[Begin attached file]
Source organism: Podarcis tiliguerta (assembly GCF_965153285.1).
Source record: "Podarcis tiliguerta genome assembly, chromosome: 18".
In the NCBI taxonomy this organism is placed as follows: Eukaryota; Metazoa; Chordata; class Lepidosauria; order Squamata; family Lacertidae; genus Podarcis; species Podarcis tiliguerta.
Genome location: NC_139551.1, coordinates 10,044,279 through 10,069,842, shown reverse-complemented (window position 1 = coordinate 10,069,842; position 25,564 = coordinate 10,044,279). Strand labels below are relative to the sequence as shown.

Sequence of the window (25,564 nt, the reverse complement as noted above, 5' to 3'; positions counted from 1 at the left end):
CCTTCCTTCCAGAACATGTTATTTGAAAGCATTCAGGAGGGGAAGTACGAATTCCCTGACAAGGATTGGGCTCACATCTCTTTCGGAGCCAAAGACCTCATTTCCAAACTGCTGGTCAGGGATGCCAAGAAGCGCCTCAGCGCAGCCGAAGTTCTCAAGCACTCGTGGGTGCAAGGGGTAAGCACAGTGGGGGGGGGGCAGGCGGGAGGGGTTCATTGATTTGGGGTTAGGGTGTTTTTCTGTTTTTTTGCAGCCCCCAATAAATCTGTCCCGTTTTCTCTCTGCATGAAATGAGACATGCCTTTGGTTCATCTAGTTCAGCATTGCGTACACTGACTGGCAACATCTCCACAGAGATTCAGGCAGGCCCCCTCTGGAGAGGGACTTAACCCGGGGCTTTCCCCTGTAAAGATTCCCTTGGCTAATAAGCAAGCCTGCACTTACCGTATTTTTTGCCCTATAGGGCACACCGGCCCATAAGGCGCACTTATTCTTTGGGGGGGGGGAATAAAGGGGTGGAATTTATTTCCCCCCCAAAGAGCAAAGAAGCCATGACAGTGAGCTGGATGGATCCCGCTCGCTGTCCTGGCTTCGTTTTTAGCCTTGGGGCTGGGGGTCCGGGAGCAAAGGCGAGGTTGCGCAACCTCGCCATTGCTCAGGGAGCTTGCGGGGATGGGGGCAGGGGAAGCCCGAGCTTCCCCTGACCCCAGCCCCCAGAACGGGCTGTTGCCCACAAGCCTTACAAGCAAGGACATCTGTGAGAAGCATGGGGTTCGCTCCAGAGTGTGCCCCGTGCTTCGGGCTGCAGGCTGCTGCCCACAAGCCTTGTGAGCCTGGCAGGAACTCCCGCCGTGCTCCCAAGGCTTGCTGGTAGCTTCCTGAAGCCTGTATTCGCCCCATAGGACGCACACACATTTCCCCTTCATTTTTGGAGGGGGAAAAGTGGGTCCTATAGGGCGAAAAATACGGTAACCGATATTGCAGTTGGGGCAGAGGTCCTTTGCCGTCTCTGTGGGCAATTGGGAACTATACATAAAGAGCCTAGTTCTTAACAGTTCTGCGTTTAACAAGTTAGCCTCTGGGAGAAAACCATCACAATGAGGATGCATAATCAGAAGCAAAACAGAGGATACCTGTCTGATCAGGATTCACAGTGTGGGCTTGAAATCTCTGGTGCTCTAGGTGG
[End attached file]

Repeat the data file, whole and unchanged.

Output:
Source organism: Podarcis tiliguerta (assembly GCF_965153285.1).
Source record: "Podarcis tiliguerta genome assembly, chromosome: 18".
In the NCBI taxonomy this organism is placed as follows: Eukaryota; Metazoa; Chordata; class Lepidosauria; order Squamata; family Lacertidae; genus Podarcis; species Podarcis tiliguerta.
Genome location: NC_139551.1, coordinates 10,044,279 through 10,069,842, shown reverse-complemented (window position 1 = coordinate 10,069,842; position 25,564 = coordinate 10,044,279). Strand labels below are relative to the sequence as shown.

Sequence of the window (25,564 nt, the reverse complement as noted above, 5' to 3'; positions counted from 1 at the left end):
CCTTCCTTCCAGAACATGTTATTTGAAAGCATTCAGGAGGGGAAGTACGAATTCCCTGACAAGGATTGGGCTCACATCTCTTTCGGAGCCAAAGACCTCATTTCCAAACTGCTGGTCAGGGATGCCAAGAAGCGCCTCAGCGCAGCCGAAGTTCTCAAGCACTCGTGGGTGCAAGGGGTAAGCACAGTGGGGGGGGGGCAGGCGGGAGGGGTTCATTGATTTGGGGTTAGGGTGTTTTTCTGTTTTTTTGCAGCCCCCAATAAATCTGTCCCGTTTTCTCTCTGCATGAAATGAGACATGCCTTTGGTTCATCTAGTTCAGCATTGCGTACACTGACTGGCAACATCTCCACAGAGATTCAGGCAGGCCCCCTCTGGAGAGGGACTTAACCCGGGGCTTTCCCCTGTAAAGATTCCCTTGGCTAATAAGCAAGCCTGCACTTACCGTATTTTTTGCCCTATAGGGCACACCGGCCCATAAGGCGCACTTATTCTTTGGGGGGGGGGAATAAAGGGGTGGAATTTATTTCCCCCCCAAAGAGCAAAGAAGCCATGACAGTGAGCTGGATGGATCCCGCTCGCTGTCCTGGCTTCGTTTTTAGCCTTGGGGCTGGGGGTCCGGGAGCAAAGGCGAGGTTGCGCAACCTCGCCATTGCTCAGGGAGCTTGCGGGGATGGGGGCAGGGGAAGCCCGAGCTTCCCCTGACCCCAGCCCCCAGAACGGGCTGTTGCCCACAAGCCTTACAAGCAAGGACATCTGTGAGAAGCATGGGGTTCGCTCCAGAGTGTGCCCCGTGCTTCGGGCTGCAGGCTGCTGCCCACAAGCCTTGTGAGCCTGGCAGGAACTCCCGCCGTGCTCCCAAGGCTTGCTGGTAGCTTCCTGAAGCCTGTATTCGCCCCATAGGACGCACACACATTTCCCCTTCATTTTTGGAGGGGGAAAAGTGGGTCCTATAGGGCGAAAAATACGGTAACCGATATTGCAGTTGGGGCAGAGGTCCTTTGCCGTCTCTGTGGGCAATTGGGAACTATACATAAAGAGCCTAGTTCTTAACAGTTCTGCGTTTAACAAGTTAGCCTCTGGGAGAAAACCATCACAATGAGGATGCATAATCAGAAGCAAAACAGAGGATACCTGTCTGATCAGGATTCACAGTGTGGGCTTGAAATCTCTGGTGCTCTAGGTGG